Just about everything I find on that are temporary bans due to wildfire hazards. Hardly think that counts as liberal fascism.
What kind of terrier? Boston, Jack Russel, Patterdale? And when did the dogs get EMP weapons?
Some of them, yes, given that both a compromise documents. Some of the Federalists in particular would, I think, have been perfectly all right with expansive views of the General Welfare, Interstate Commerce, and Necessary and Proper clauses.
Um, yes. Remember the Northeast US blackout a decade ago? Ultimately caused by the failure of one transmission line and the resulting rerouting of power over the grid?
They're all interconnected anyway, so a plant going out can have major effects on the grid as a whole.
I "ignored" it because I read it and saw it had nothing to do with the misstatement I quoted, but was another point entirely.
Parallels is NOT sold in the AppStore. It's installed via a custom stand-alone installer.
You do realize that's not the App store, but Apple's store where they ship you a box with the software?
For one, Miller was an NFA case dealing with short barreled shotguns which upheld the NFA. But, contrary to gun control advocate's wishes, the ruling really didn't hinge at all on the collective vs. individual right debate; the only real discussion in it had to do with the type of firearm and whether that type was protected. Had the Court subscribed to the view it was a collective right related to actual militia service the Second Amendment examination would have ended with the determination that Miller was not a member of a the organized militia and wasn't carrying the shotgun pursuant to militia duty. Examining the firearm and not the person suggests they view it as an individual right.
The Heller opinion actually contains a pretty good discussion of what Miller is and is not and a number of peculiarities surrounding it.
Should probably add I don't think anyone really takes Miller too seriously; it's not a clear opinion in either direction.
Which, grammatically, isn't explanatory not operative. The operative part of the 2nd Amendment is, in full, "the right of the people to keep and bear arms shall not be infringed." In modern construction and words (based on Supreme Court decisions, specifically Heller and Miller) the full amendment would be something like, "Because a well-trained militia is necessary to the security of a free state, the right of individuals to keep and bear arms of military usefulness shall not be infringed." The first clause only explains why it's not be infringed; it doesn't impose a limit upon it.
Well, Miller did somewhat limit it based on the militia clause, by saying a firearm which wasn't demonstrated to be militarily useful was not protected, implying that if it had been demonstrated to be militarily useful it would be protected. So, under Miller, an assault rifle (obviously of military usefulness) would be protected but maybe not a break action shotgun. It's an odd case, at any rate, since Miller had died before it reached the Court and his side didn't argue before the Court.
It's pretty routine to be able to go to another country for enforcement of civil judgements. For the US, look up the Uniform Foreign-Country Money Judgments Recognition Act, which is law in a number of states.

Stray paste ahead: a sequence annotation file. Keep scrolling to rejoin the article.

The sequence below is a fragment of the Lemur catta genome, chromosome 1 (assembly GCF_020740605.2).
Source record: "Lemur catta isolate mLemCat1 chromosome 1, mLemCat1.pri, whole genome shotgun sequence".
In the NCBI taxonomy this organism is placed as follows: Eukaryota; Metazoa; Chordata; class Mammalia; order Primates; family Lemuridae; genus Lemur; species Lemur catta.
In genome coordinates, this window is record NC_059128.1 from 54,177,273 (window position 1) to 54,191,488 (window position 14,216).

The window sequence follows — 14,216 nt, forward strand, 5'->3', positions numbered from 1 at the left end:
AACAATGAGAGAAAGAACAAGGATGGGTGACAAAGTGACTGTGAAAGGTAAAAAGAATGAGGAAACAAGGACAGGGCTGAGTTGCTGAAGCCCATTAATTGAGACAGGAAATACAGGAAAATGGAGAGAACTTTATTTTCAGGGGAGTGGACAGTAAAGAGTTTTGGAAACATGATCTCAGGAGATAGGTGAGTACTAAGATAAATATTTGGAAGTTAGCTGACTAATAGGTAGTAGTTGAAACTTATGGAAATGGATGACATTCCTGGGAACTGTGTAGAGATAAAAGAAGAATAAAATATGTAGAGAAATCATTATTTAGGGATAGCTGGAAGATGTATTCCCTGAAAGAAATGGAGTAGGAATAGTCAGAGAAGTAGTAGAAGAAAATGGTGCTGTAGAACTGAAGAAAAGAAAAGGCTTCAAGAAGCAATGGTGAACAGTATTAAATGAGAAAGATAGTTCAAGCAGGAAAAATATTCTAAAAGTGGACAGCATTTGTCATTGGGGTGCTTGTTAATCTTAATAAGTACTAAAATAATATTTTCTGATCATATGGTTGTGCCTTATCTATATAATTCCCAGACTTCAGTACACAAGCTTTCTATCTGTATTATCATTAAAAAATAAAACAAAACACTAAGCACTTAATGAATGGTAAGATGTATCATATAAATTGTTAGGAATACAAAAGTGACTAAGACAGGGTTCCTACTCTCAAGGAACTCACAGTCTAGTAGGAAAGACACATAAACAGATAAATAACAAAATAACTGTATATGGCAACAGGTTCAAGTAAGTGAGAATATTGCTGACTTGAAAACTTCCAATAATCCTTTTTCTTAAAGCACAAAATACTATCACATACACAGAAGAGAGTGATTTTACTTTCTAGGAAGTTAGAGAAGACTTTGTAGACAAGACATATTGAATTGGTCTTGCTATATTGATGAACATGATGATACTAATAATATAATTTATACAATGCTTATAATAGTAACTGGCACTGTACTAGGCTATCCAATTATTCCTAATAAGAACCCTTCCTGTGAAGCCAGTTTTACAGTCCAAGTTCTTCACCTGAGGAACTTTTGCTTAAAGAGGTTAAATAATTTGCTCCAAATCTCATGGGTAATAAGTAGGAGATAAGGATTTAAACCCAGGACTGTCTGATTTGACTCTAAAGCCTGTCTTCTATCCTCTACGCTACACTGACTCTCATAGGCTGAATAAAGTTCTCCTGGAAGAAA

I find it a bit ironic that the NRA doesn't even mention lead poisoning their own membership. Or maybe that explains a lot about the NRA.
Actually, the NRA Range Source Book does mention it extensively in connection with ranges, both in connection with toxicity to personnel and environmental (e.g. backstop construction for outdoor ranges). This is a manual of design best practices for safe construction and operation of a shooting range.
Indoor ranges require an internal atmosphere adequate to protect the health of workers as elevated blood lead levels are a potential threat to those who work in indoor ranges. Those who design and construct them must understand the cause of lead poisoning, the symptoms, the consequences of over-exposure and how to prevent it. It is equally important that they understand how to design ventilation systems for a particular shooting activity (see Section III, Chapter 2). You are strongly advised to engage the services of environmental engineers, architects, etc., to advise you.
Inhalation (breathing) and ingestion (swallowing) of airborne particulate lead is also a health issue to be aware of when on a shooting range. Protecting yourself through common sense and good personal hygiene is your responsibility. You owe it to yourself and to your family to take care of your health. After working or shooting on a shooting range, ALWAYS wash your hands, arms, and face before smoking or eating. If you fail to do this, you will be putting lead dust directly into your mouth.
And so forth.
There's also fire hazard from steel bullets sparking when striking rock, etc. That's another reason their use is banned on some ranges.
Tungsten is also quite a bit harder than lead. Makes it kind of hard to make an expanding bullet from it, as is required in many states for hunting.
No, but it's about as valid a comparison, at least on the surface, as comparing lead bullets/shot to leaded gasoline. Elemental lead vs. tetraethyl lead.
Same way the Soviet and Russian navies called their Aviation Cruisers?